Samstag, 28. Februar 2015

The untold story of the Maidan massacre

A day of bloodshed on Kiev's main square, nearly a year ago, marked the end of a winter of protest against the government of president Viktor Yanukovych, who soon afterwards fled the country. More than 50 protesters and three policemen died. But how did the shooting begin? Protest organisers have always denied any involvement - but one man told the BBC a different story.
mehr:
- The untold story of the Maidan massacre (Gabriel Gatehouse, 12.02.2015, BBC News)

Ukraine coup analysis & problems with Gabriel Gatehouse investigation into Feb 2014 Maidan Kiev [4:12]

Veröffentlicht am 13.02.2015
Andriy Parubiy [right] co-founder of the Neo-Nazi Social-National Party of Ukraine (subsequently renamed Svoboda) was appointed Secretary of the National Security and National Defense Committee (RNBOU). (Рада національної безпеки і оборони України), a key position which overseas the Ministry of Defense, the Armed Forces, Law Enforcement, National Security and Intelligence. The RNBOU is central decision-making body. While it is formally headed by the president, it is run by the Secretariat with a staff of 180 people including defense, intelligence and national security experts.

Parubiy was one of the main leaders behind the Orange Revolution in 2004. His organization was funded by the West. He is referred to by the Western media as the “kommandant” of the EuroMaidan movement. Andriy Parubiy together with party leader Oleh Tyahnybok is a follower of Ukrainian Nazi Stepan Bandera, who collaborated in the mass murderer of Jews and Poles during World War II.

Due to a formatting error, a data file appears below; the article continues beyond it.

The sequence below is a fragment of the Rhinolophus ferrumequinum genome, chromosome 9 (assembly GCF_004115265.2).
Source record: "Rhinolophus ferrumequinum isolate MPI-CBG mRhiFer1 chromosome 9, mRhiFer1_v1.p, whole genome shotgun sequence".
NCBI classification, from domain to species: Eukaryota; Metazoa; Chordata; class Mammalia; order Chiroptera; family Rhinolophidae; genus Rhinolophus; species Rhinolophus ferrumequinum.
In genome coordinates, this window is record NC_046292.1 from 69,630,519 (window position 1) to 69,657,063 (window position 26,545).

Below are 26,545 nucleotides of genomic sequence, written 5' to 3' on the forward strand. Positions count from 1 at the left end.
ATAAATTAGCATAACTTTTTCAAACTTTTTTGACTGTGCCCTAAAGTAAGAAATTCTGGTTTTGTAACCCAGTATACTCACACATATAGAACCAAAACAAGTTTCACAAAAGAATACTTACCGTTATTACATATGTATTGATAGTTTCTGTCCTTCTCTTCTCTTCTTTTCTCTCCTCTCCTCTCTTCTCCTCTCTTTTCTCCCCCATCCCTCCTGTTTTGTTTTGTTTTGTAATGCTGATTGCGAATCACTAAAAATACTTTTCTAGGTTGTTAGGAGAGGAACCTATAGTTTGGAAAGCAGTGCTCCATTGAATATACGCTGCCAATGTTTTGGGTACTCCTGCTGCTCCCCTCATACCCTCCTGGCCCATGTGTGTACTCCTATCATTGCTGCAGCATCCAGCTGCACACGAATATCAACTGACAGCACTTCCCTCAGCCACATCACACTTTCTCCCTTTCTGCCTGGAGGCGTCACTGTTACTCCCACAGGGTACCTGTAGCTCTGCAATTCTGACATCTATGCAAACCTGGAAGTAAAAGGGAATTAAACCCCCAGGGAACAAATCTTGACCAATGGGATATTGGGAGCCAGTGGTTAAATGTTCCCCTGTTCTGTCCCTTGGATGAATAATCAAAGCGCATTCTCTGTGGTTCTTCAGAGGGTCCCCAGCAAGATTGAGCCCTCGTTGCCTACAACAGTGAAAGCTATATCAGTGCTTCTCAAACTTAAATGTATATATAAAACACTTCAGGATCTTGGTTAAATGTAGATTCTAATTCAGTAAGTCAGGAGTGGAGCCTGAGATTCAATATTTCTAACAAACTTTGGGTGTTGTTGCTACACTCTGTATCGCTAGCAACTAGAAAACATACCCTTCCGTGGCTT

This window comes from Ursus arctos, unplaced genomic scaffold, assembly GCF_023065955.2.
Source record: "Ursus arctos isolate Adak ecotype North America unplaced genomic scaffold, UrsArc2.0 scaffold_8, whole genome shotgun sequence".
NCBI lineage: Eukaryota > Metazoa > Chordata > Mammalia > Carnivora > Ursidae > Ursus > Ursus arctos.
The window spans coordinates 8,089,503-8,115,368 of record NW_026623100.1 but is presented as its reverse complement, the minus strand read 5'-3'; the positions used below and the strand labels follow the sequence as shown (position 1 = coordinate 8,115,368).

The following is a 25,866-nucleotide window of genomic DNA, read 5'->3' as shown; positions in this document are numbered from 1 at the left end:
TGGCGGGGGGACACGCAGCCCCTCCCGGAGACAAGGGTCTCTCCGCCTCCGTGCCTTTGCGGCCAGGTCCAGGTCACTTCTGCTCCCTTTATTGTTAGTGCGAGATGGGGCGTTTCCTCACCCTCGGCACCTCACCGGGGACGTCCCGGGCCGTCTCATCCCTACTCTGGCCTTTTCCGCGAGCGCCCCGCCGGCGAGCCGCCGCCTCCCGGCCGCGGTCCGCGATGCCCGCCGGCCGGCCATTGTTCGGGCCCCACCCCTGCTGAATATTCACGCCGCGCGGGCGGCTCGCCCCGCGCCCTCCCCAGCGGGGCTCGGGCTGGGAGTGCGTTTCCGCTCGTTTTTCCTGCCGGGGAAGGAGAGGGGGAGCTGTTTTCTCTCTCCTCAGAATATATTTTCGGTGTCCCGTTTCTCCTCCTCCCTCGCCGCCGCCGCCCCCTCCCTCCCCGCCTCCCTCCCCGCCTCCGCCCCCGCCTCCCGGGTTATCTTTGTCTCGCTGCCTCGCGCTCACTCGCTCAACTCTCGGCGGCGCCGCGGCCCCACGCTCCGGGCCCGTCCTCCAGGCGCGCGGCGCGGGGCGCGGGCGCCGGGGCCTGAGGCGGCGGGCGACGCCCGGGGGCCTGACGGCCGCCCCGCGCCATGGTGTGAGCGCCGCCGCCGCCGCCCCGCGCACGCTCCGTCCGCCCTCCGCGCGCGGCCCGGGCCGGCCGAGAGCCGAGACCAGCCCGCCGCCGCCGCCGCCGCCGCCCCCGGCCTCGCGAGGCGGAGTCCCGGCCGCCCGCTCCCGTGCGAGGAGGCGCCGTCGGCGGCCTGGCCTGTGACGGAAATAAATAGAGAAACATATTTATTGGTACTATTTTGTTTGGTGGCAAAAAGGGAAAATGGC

http://www.globalresearch.ca/the-u-s-...

A day of bloodshed on Kiev's main square, nearly a year ago, marked the end of a winter of protest against the government of president Viktor Yanukovych, who soon afterwards fled the country. More than 50 protesters and three policemen died. But how did the shooting begin? Protest organisers have always denied any involvement - but one man told the BBC a different story.
"I was shooting downwards at their feet," says a man we will call Sergei, who tells me he took up position in the Kiev Conservatory, a music academy on the south-west corner of the square.

"Of course, I could have hit them in the arm or anywhere. But I didn't shoot to kill."

Sergei says he had been a regular protester on the Maidan for more than a month, and that his shots at police on the square and on the roof of an underground shopping mall, caused them to retreat.

There had been shooting two days earlier, on 18 February. The 19th, a Wednesday, had been quieter, but in the evening, Sergei says, he was put in contact with a man who offered him two guns: one a 12-gauge shotgun, the other a hunting rifle, a Saiga that fired high-velocity rounds.

He chose the latter, he says, and stashed it in the Post Office building, a few yards from the Conservatory. Both buildings were under the control of the protesters.

Shevchenko contacted the man in charge of security for the protesters, Andriy Parubiy, known as the Commandant of the Maidan.

"I sent a group of my best men to go through the entire Conservatory building and determine whether there were any firing positions," Parubiy says.

Meanwhile the MP, Andriy Shevchenko, was getting increasingly panicked phone calls.

"I kept getting calls from the police officer, who said: 'I have three people wounded, I have five people wounded, I have one person dead.' And at some point he says, 'I am pulling out.' And he says, 'Andriy I do not know what will be next.' But I clearly felt that something really bad was about to happen."

Andriy Parubiy, now deputy speaker of the Ukrainian parliament, says his men found no gunmen in the Conservatory building.

http://www.bbc.co.uk/news/magazine-31...

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